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Out-Law News 2 min. read

Workplace fatalities rise in the UK

Construction companies have been urged to review their health and safety policies after new data showed most workplace fatalities in the UK occur in the sector.

According to the Health and Safety Executive (HSE), 138 workers were killed in work-related accidents in 2023/24, with 51 other those fatalities reported in construction. There were 136 fatal injuries in the workplace in 2022/23 – 47 of which were in construction.

Kevin Bridges, an expert in health and safety law at Pinsent Masons, said: “While the number of fatalities fluctuates year-on-year, the average number of worker deaths in construction in the latest two years is statistically significantly higher than the pre-pandemic period. This will not go unnoticed by the HSE.”

Of the other cases, 23 were recorded in agriculture, forestry and fishing; 16 in manufacturing; and 12 in admin and support services. There were a further 11 workplace fatalities in the transportation and storage industry; nine across wholesale, retail, motor repair, accommodation and food industries; and four in waste and recycling. A further 12 cases were also recorded across other industries.

The three most common cases of fatal injury in the workplace involve falls from a height, being struck by a moving vehicle, and being struck by a moving object. Together, incidents of those kinds accounted for more than two-thirds of workplace fatalities in the UK in the last reporting year.

Bridges said: “At 50 deaths last year, falling from height remains the most prevalent cause of fatal accidents – 50 such cases is a significant increase from last year’s figure of 37, which will also be a concern for the HSE.”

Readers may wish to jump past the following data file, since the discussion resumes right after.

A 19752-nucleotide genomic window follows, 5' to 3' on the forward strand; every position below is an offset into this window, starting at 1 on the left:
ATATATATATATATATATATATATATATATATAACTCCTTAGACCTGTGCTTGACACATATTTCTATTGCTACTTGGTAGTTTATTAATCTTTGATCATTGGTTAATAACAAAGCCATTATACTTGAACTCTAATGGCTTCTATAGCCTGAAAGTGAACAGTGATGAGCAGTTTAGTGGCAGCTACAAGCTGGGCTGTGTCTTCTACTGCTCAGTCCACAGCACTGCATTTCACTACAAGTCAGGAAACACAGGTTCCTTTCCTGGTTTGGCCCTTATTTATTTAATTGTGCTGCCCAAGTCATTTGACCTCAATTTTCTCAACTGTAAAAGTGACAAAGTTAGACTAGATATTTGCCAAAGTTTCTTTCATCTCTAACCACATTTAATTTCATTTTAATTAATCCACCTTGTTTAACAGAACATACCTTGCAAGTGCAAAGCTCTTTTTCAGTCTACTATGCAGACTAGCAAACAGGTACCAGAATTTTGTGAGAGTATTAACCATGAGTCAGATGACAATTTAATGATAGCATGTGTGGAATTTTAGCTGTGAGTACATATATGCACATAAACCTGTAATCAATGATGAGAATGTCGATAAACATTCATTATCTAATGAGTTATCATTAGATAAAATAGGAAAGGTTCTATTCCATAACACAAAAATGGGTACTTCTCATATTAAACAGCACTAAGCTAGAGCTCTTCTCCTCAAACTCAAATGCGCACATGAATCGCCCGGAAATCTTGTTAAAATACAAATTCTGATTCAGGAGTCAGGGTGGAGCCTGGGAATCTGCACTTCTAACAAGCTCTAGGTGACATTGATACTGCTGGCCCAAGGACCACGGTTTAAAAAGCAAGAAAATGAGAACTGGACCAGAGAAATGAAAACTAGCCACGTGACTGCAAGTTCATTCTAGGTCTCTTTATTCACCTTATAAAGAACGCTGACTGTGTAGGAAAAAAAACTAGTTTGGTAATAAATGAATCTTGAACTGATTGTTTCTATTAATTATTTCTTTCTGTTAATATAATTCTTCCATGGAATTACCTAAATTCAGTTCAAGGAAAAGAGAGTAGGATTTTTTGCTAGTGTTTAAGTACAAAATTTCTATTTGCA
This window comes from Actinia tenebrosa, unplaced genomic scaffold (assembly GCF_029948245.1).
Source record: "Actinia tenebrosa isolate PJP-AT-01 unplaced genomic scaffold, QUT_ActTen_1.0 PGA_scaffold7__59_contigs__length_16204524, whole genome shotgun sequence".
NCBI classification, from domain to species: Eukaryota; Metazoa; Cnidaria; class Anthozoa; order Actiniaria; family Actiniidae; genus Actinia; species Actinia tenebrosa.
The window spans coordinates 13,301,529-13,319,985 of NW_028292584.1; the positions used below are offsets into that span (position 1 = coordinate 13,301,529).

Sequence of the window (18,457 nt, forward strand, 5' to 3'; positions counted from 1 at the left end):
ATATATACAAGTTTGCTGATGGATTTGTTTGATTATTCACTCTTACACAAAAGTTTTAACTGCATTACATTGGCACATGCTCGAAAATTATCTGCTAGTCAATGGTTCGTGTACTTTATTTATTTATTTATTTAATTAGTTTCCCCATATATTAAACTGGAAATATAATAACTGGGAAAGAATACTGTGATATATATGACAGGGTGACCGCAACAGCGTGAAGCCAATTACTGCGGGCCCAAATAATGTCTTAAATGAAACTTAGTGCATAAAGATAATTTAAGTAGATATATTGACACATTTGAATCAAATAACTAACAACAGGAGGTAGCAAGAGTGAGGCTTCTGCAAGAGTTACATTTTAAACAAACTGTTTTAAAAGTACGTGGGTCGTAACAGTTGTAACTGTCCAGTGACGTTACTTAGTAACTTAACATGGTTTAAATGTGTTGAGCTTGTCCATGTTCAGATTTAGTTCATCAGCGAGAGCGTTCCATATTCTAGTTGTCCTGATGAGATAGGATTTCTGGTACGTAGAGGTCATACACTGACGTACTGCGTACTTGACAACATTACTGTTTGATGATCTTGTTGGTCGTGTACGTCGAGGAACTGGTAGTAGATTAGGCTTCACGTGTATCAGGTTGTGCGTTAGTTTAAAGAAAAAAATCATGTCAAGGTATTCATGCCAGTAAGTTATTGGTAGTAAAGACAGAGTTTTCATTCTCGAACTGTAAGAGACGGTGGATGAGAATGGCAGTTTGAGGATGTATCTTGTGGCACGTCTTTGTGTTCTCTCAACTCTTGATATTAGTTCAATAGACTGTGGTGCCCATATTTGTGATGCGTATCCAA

Workers aged 60 or over accounted for 34% of those killed, despite them making up only 11% of the workforce. The statistics show that the rate of fatal injury increases with age, with workers aged 60-64 having a rate around twice the all-ages rate, and workers aged 65 and over a rate that is four times as high as the all-ages rate. Male workers accounted for 95% of all fatalities at work in 2023/24.

The data published by the HSE also showed a significant rise in the number of members of the public killed in work-related accidents in 2023/2024 – there were 87 cases of this kind, up from 73 in 2022/23.

Ruth Wilkinson, head of policy and public affairs at the Institution of Occupational Safety and Health (IOSH), said: “There has been a rise in fatalities in construction, meaning the number of deaths in that industry is significantly higher than pre-pandemic levels. There has also been a rise in the total number of workplace fatalities so it’s clear that lessons aren’t being learned and that much more still needs to be done to protect workers…”

“This is a huge concern, and we need to see action taken to tackle this… The new government must seek to protect and enhance health and safety standards, particularly across high-risk industries like construction. And businesses need to step up and ensure they have robust occupational health and safety management systems and control strategies in place to prevent accidents at work and reduce the chance of them happening,” she said.

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